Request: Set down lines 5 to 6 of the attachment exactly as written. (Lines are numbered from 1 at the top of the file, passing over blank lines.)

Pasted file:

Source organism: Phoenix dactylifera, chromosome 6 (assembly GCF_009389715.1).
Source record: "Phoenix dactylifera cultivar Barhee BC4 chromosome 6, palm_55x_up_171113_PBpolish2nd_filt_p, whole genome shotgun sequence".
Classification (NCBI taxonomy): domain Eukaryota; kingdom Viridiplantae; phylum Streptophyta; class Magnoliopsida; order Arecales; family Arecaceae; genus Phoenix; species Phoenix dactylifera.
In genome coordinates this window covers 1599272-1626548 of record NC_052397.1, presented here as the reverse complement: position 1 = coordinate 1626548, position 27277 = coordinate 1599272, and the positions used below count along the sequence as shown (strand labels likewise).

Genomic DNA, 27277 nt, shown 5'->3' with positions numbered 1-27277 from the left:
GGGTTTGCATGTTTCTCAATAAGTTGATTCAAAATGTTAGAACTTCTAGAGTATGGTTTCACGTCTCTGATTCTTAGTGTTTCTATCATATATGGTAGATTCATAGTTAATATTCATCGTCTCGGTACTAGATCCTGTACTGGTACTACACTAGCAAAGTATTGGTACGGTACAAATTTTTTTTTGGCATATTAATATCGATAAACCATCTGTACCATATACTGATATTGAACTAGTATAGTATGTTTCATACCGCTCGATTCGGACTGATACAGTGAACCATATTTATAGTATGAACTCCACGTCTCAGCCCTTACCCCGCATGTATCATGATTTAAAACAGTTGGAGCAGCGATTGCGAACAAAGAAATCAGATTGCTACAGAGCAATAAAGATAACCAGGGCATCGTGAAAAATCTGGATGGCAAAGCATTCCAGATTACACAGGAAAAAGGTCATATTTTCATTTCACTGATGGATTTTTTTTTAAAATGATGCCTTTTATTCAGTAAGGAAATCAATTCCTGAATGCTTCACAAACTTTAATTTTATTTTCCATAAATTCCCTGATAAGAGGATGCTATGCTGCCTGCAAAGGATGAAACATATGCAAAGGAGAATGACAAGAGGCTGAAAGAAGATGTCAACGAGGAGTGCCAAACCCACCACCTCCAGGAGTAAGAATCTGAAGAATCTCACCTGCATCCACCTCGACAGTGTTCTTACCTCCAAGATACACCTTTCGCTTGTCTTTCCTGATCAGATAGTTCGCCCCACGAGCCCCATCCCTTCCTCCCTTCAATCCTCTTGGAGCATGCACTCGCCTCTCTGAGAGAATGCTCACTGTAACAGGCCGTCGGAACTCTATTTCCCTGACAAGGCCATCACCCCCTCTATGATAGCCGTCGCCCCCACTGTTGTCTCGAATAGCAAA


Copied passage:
Genomic DNA, 27277 nt, shown 5'->3' with positions numbered 1-27277 from the left:
GGGTTTGCATGTTTCTCAATAAGTTGATTCAAAATGTTAGAACTTCTAGAGTATGGTTTCACGTCTCTGATTCTTAGTGTTTCTATCATATATGGTAGATTCATAGTTAATATTCATCGTCTCGGTACTAGATCCTGTACTGGTACTACACTAGCAAAGTATTGGTACGGTACAAATTTTTTTTTGGCATATTAATATCGATAAACCATCTGTACCATATACTGATATTGAACTAGTATAGTATGTTTCATACCGCTCGATTCGGACTGATACAGTGAACCATATTTATAGTATGAACTCCACGTCTCAGCCCTTACCCCGCATGTATCATGATTTAAAACAGTTGGAGCAGCGATTGCGAACAAAGAAATCAGATTGCTACAGAGCAATAAAGATAACCAGGGCATCGTGAAAAATCTGGATGGCAAAGCATTCCAGATTACACAGGAAAAAGGTCATATTTTCATTTCACTGATGGATTTTTTTTTAAAATGATGCCTTTTATTCAGTAAGGAAATCAATTCCTGAATGCTTCACAAACTTTAATTTTATTTTCCATAAATTCCCTGATAAGAGGATGCTATGCTGCCTGCAAAGGATGAAACATATGCAAAGGAGAATGACAAGAGGCTGAAAGAAGATGTCAACGAGGAGTGCCAAACCCACCACCTCCAGGAGTAAGAATCTGAAGAATCTCACCTGCATCCACCTCGACAGTGTTCTTACCTCCAAGATACACCTTTCGCTTGTCTTTCCTGATCAGATAGTTCGCCCCACGAGCCCCATCCCTTCCTCCCTTCAATCCTCTTGGAGCATGCACTCGCCTCTCTGAGAGAATGCTCACTGTAACAGGCCGTCGGAACTCTATTTCCCTGACAAGGCCATCACCCCCTCTATGATAGCCGTCGCCCCCACTGTTGTCTCGAATAGCAAA